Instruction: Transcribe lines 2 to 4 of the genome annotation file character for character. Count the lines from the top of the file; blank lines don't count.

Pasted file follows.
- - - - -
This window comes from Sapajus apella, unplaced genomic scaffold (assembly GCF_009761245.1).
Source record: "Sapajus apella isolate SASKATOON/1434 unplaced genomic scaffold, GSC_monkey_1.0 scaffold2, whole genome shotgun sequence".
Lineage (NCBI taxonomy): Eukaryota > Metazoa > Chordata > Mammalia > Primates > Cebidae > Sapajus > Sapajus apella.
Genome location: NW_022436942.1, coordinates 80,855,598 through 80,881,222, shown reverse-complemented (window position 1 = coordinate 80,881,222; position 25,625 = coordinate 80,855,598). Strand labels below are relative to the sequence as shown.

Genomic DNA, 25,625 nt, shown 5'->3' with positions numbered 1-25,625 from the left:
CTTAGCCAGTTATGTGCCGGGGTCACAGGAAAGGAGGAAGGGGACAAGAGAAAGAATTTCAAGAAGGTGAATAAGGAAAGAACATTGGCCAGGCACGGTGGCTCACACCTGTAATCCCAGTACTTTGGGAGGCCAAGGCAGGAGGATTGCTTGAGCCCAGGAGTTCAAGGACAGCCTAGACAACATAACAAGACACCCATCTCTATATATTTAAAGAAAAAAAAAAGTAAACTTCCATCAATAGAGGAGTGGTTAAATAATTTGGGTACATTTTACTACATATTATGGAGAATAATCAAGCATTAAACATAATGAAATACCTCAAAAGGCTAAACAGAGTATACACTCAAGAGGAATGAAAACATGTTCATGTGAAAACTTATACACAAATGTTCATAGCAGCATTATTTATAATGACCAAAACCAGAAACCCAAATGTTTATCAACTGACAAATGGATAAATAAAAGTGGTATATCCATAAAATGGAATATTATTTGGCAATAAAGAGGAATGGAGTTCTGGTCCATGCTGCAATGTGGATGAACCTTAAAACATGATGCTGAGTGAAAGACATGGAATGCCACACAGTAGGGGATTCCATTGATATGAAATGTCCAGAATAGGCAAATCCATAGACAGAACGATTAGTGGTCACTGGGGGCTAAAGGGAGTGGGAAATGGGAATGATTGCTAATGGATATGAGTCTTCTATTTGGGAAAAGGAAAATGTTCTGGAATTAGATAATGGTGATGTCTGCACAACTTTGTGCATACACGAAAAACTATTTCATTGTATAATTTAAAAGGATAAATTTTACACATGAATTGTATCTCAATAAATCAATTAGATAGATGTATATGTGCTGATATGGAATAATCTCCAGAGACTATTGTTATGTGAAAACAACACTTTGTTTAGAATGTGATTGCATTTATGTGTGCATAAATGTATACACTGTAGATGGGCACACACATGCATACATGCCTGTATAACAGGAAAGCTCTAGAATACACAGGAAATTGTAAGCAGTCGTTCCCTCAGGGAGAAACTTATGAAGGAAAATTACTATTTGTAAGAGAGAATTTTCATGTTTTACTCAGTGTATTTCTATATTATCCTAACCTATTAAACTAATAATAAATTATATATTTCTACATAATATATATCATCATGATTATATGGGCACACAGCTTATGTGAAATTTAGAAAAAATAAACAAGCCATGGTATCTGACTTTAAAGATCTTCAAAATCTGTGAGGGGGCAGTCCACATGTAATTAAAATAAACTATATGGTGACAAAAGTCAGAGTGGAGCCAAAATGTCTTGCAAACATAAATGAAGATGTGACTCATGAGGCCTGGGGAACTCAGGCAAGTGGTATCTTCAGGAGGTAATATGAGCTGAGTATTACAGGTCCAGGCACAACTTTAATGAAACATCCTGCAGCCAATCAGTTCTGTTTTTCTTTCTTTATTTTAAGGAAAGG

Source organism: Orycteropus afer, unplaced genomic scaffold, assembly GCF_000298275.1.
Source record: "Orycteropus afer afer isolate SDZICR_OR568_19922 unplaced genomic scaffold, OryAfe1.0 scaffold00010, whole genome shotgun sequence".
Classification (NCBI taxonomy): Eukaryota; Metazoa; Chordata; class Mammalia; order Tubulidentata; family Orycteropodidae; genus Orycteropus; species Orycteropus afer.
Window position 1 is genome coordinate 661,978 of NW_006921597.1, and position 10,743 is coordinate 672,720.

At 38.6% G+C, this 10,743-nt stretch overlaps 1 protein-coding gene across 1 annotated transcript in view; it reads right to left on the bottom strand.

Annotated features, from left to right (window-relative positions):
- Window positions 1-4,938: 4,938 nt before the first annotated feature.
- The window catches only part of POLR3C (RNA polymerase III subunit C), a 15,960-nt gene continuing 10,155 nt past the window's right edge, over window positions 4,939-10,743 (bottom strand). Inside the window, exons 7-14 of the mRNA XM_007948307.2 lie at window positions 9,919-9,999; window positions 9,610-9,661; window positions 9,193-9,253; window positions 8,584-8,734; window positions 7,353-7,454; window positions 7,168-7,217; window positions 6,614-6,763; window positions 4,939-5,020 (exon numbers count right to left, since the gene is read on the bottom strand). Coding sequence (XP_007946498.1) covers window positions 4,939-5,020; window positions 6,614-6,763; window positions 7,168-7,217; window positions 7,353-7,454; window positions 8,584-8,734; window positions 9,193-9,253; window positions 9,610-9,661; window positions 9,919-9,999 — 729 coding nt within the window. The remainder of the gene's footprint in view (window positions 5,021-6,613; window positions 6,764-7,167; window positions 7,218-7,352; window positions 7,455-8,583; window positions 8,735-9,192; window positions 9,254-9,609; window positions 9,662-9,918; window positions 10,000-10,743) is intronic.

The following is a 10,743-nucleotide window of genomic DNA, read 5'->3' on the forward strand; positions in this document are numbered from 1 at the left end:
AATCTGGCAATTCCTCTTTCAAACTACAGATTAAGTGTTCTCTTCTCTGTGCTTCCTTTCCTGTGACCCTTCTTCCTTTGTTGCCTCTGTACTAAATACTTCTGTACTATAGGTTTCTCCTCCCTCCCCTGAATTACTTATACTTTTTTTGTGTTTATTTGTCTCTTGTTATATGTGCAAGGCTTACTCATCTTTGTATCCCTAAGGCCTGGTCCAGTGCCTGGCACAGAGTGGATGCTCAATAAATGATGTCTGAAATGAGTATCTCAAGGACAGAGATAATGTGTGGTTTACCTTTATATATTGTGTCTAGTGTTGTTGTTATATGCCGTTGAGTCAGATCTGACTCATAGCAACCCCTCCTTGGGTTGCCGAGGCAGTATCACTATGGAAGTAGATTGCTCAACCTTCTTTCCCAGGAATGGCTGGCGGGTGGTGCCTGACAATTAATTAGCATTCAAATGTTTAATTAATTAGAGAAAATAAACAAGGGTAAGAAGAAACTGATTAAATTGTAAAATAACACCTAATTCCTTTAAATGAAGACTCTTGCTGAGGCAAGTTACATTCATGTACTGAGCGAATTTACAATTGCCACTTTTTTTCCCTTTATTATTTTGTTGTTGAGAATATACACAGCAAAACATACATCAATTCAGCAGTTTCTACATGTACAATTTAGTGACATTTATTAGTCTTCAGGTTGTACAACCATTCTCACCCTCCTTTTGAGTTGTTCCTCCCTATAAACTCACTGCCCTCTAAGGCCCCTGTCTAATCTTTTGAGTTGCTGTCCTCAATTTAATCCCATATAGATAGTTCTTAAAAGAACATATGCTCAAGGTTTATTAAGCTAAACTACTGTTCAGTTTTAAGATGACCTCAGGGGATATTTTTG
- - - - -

Source record: "Sapajus apella isolate SASKATOON/1434 unplaced genomic scaffold, GSC_monkey_1.0 scaffold2, whole genome shotgun sequence".
Lineage (NCBI taxonomy): Eukaryota > Metazoa > Chordata > Mammalia > Primates > Cebidae > Sapajus > Sapajus apella.
Genome location: NW_022436942.1, coordinates 80,855,598 through 80,881,222, shown reverse-complemented (window position 1 = coordinate 80,881,222; position 25,625 = coordinate 80,855,598). Strand labels below are relative to the sequence as shown.